~~Moved from GR~~
by Ilona Andrews
The Kate Daniels series has got to be one of the most highly regarded urban fantasy series out there, with reason. Kate is an incredibly entertaining narrator: she's sharp, spunky, and a lot of fun. The world is creative and well-developed, and the plots (or, at least, those that I've seen) are tight and cleverly constructed. The book also do an impressive tightrope act, balancing precariously right on the borders of PNR (Paranormal romance) and UF (urban fantasy) and strongly appealing to audiences from both camps.
Kate and I had a rocky start. I read the first book and my detestation for Curran was so strong that it outweighed my appreciation for Kate. When I was finally galvanized to try again, I decided to test things out a little later in the series: this book, in fact. I can now say that I have definitely joined the legion of Kate Daniels fans. However, I also have discovered that my loathing for Curran knows no bounds. He has rocketed up to the top of my HIT (heroes I'd trash) list, pushing forcefully past Adam Hauptman to the #1 spot. I'm really not a fan of PNR--not because I have an anti-relationship thing, but because melting inner goddesses embarrass me and alpha-male-"masterful men" automatically put my teeth on edge. See, considering even his title of "Beast Lord" pisses me off, it's probably unsurprising that Curran's wooing tactics make me feel physically ill. In the last book, he informed Kate that not only would he have her, but that she would
"Beg him before and thank him after".
Yes, he says it in those terms. In this book, he repeatedly asserts the same sentiments and backs up his general creep by breaking into her house and watching her while she sleeps. I don't care if it's a shapeshifter cultural thing; I just don't find stalking, domination, and humiliation to be sexy. And no, I didn't find the resolution of The Dinner Thing funny; I apparently have no sense of humour. I don't like dominating alpha-type characters paired with lower-ranked women; most of the relationship conflict ends up being about the female learning to finagle her way around the elephantine ego in the room while the man tries (mainly unsuccessfully, in my opinion) to shake off his possessive, dictatorial, egocentric, alpha-male-ness. I think that the way this struggle is explored here, as well as in the Mercy Thompson series, is a valid and entertaining approach; it's just not a conflict I enjoy reading about.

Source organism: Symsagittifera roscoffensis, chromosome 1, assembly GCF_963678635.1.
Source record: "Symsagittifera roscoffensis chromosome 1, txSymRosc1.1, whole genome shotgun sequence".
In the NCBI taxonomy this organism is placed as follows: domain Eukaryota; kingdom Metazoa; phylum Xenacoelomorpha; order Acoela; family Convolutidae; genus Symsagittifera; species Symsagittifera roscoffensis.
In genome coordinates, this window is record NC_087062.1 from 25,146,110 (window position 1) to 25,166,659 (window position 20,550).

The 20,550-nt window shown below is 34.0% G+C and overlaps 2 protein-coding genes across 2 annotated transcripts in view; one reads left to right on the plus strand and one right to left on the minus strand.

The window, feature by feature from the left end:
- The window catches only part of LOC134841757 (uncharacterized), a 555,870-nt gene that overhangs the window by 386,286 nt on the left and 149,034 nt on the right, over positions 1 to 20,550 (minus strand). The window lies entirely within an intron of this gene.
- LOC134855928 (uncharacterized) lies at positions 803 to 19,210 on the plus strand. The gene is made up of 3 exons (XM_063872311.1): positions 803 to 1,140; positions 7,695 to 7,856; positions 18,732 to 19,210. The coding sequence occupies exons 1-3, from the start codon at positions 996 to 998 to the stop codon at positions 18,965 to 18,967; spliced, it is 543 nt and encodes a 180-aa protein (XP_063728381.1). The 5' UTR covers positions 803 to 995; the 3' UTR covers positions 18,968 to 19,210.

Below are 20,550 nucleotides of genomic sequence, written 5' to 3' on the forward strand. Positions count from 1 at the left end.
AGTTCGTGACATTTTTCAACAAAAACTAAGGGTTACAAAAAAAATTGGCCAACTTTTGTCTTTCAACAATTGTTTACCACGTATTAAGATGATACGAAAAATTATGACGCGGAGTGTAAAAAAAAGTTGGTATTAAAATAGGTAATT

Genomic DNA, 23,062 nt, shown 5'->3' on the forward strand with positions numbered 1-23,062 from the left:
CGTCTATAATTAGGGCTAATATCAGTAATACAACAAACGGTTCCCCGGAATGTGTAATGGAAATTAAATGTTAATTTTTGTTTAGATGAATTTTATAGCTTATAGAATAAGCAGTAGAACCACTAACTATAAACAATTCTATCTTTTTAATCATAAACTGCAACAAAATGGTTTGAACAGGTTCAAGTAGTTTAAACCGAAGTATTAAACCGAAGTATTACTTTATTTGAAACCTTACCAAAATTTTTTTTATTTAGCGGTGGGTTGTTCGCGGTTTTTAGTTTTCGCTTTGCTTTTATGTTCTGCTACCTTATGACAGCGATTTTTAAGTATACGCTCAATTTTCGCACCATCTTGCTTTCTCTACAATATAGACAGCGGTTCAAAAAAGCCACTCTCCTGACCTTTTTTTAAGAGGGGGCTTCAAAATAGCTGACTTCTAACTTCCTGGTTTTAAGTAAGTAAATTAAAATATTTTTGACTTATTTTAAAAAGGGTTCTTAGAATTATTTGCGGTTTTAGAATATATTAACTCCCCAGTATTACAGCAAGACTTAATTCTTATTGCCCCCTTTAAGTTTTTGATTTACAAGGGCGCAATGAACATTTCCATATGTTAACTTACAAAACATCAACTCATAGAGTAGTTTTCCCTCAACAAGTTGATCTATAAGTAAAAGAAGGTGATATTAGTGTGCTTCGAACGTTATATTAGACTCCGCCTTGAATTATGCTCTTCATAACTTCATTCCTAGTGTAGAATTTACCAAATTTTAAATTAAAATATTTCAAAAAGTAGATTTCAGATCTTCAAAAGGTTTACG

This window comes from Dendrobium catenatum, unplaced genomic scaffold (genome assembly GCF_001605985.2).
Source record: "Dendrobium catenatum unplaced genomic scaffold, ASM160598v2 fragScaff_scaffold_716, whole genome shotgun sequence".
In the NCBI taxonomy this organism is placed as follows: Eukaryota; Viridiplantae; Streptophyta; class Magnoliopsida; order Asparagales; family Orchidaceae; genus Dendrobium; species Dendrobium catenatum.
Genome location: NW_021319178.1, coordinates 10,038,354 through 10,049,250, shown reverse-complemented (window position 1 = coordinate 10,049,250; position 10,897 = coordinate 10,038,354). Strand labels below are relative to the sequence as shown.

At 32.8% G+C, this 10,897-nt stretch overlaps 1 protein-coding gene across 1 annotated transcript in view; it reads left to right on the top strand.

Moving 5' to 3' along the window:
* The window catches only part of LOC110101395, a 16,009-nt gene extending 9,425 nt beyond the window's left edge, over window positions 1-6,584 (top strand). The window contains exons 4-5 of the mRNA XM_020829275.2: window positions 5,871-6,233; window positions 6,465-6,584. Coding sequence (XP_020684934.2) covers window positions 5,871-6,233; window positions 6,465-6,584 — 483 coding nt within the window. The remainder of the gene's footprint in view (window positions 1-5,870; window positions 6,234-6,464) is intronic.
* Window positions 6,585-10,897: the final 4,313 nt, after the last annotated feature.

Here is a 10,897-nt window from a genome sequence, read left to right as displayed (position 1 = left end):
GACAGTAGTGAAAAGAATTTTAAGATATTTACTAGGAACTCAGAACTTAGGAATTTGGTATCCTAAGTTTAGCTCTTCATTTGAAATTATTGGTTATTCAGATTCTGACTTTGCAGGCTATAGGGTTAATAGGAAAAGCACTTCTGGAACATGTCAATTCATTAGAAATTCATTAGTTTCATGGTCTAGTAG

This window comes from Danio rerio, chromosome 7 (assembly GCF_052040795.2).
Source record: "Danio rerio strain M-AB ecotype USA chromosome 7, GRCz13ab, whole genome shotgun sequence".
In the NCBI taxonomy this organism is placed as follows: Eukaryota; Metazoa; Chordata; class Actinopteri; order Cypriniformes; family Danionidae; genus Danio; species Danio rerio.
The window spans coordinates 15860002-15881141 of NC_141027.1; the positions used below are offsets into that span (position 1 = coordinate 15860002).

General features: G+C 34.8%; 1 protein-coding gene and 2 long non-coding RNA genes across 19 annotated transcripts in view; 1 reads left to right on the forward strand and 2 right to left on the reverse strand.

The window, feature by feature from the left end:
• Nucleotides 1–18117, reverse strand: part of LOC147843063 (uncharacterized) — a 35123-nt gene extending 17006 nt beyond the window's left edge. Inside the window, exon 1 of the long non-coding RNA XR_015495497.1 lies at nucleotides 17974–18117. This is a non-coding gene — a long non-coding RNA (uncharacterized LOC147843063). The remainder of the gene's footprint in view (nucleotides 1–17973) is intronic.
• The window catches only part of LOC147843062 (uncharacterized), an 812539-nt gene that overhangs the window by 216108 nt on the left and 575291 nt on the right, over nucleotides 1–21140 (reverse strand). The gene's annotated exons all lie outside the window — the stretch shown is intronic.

There's one other aspect of the books that didn't quite suit me. I recently discovered that there does indeed exist a female counterpart to the Male Gaze (mainly because I think a transparently female gaze is a relatively recent development in fiction), and wow, it's here in spades, from the descriptions of Raphael to the assessments of Derek. Here, take a few Curran-based examples:
Curran looked me over slowly. I did the same, matching him smirk for smirk... grey eyes...I looked into those eyes and saw tiny gold sparks dancing in their depths.
I hadn't exactly forgotten what he looked like without clothes. I just didn't remember it being quite so tempting...it was like walking on a high bridge: don't look down. Definitely not below his waist....oh my. He sank into the hot water near me. I remembered to breathe.
Weirdly, Female Gaze actually bothers me more than Male Gaze. The latter just irritates me. The former makes me uncomfortable, I think because I feel like I should understand it and I honestly just don't.
But apart from these issues, there's a lot to love in this book, and far more than just the intricate worldbuilding and complex plot. The supporting cast is also rounded and entertaining; from Doctor Doolittle to Andrea Nash, I found the characters both fun and sympathetic. Kate Daniels makes for a wonderful narrator: she's sympathetic, practical, and downright hilarious. And yes, this includes most of the vocal interactions between Kate and Curran. A few examples:
[Curran] "Why is it you always attract creeps?"
[Kate] "You tell me."
I realized that for the first time in the six months I had known Curran, we had managed to have a conversation and part ways without wanting to kill each other. I found that fact deeply troubling.
"Yep." Eloquence-R-Us. When it trouble, keep it monosyllabic--safer that way.
"I was telling the people in my head to shut up."
"They have medication for that."
What kind of shapeshifter has orange fur anyway?"
Now I'd seen everything. Well, at least he didn't steal my baby.
"I need your help."
"Who are we killing?"
"Do you have a pen?”
And if you think the quotes are funny, just wait till you try the book. From cross-eyed vegan tigers with short-term memory loss to bra-shopping advice from a sometimes-transvestite shapeshifter, the book is a riot from the first to last page. So stop reading reviews and go find a Kate Daniels book--no matter what your reading preferences are, you'll find something in there to love.